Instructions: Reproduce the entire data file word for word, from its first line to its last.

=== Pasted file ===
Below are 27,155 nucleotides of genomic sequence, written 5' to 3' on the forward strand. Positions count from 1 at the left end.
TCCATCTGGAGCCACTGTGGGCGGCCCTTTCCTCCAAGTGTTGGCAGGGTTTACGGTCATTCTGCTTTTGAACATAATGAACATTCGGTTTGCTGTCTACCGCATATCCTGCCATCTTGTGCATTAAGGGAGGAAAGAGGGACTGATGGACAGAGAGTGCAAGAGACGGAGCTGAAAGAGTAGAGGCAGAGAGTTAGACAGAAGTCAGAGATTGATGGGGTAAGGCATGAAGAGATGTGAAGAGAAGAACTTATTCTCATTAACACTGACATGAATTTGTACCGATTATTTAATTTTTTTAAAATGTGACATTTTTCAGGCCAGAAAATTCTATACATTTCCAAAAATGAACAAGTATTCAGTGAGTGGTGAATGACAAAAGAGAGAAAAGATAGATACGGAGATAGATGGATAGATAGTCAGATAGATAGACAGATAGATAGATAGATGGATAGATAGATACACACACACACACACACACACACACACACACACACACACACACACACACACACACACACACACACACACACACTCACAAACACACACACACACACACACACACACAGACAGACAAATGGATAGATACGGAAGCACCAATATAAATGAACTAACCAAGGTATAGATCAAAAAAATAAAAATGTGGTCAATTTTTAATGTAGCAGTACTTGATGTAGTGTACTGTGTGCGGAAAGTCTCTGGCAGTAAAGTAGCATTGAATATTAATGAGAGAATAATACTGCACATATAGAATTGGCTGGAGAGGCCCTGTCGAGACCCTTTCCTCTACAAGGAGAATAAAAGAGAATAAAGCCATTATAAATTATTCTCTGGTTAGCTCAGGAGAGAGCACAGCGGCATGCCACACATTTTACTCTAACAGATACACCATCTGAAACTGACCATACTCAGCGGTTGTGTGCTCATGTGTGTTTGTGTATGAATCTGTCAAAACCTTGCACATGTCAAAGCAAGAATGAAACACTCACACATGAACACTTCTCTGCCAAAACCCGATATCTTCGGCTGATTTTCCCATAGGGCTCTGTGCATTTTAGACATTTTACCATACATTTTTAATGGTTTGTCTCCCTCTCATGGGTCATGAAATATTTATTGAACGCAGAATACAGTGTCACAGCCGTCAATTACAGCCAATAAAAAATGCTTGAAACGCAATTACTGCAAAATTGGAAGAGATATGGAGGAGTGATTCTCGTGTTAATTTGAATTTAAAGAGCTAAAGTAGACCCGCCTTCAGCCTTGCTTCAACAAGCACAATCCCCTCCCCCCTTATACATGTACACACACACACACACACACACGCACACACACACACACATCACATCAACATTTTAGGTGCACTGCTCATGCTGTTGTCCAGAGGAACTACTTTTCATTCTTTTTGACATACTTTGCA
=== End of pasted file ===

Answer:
Below are 27,155 nucleotides of genomic sequence, written 5' to 3' on the forward strand. Positions count from 1 at the left end.
TCCATCTGGAGCCACTGTGGGCGGCCCTTTCCTCCAAGTGTTGGCAGGGTTTACGGTCATTCTGCTTTTGAACATAATGAACATTCGGTTTGCTGTCTACCGCATATCCTGCCATCTTGTGCATTAAGGGAGGAAAGAGGGACTGATGGACAGAGAGTGCAAGAGACGGAGCTGAAAGAGTAGAGGCAGAGAGTTAGACAGAAGTCAGAGATTGATGGGGTAAGGCATGAAGAGATGTGAAGAGAAGAACTTATTCTCATTAACACTGACATGAATTTGTACCGATTATTTAATTTTTTTAAAATGTGACATTTTTCAGGCCAGAAAATTCTATACATTTCCAAAAATGAACAAGTATTCAGTGAGTGGTGAATGACAAAAGAGAGAAAAGATAGATACGGAGATAGATGGATAGATAGTCAGATAGATAGACAGATAGATAGATAGATGGATAGATAGATACACACACACACACACACACACACACACACACACACACACACACACACACACACACACACACACACACACACACTCACAAACACACACACACACACACACACACACAGACAGACAAATGGATAGATACGGAAGCACCAATATAAATGAACTAACCAAGGTATAGATCAAAAAAATAAAAATGTGGTCAATTTTTAATGTAGCAGTACTTGATGTAGTGTACTGTGTGCGGAAAGTCTCTGGCAGTAAAGTAGCATTGAATATTAATGAGAGAATAATACTGCACATATAGAATTGGCTGGAGAGGCCCTGTCGAGACCCTTTCCTCTACAAGGAGAATAAAAGAGAATAAAGCCATTATAAATTATTCTCTGGTTAGCTCAGGAGAGAGCACAGCGGCATGCCACACATTTTACTCTAACAGATACACCATCTGAAACTGACCATACTCAGCGGTTGTGTGCTCATGTGTGTTTGTGTATGAATCTGTCAAAACCTTGCACATGTCAAAGCAAGAATGAAACACTCACACATGAACACTTCTCTGCCAAAACCCGATATCTTCGGCTGATTTTCCCATAGGGCTCTGTGCATTTTAGACATTTTACCATACATTTTTAATGGTTTGTCTCCCTCTCATGGGTCATGAAATATTTATTGAACGCAGAATACAGTGTCACAGCCGTCAATTACAGCCAATAAAAAATGCTTGAAACGCAATTACTGCAAAATTGGAAGAGATATGGAGGAGTGATTCTCGTGTTAATTTGAATTTAAAGAGCTAAAGTAGACCCGCCTTCAGCCTTGCTTCAACAAGCACAATCCCCTCCCCCCTTATACATGTACACACACACACACACACACACGCACACACACACACACATCACATCAACATTTTAGGTGCACTGCTCATGCTGTTGTCCAGAGGAACTACTTTTCATTCTTTTTGACATACTTTGCA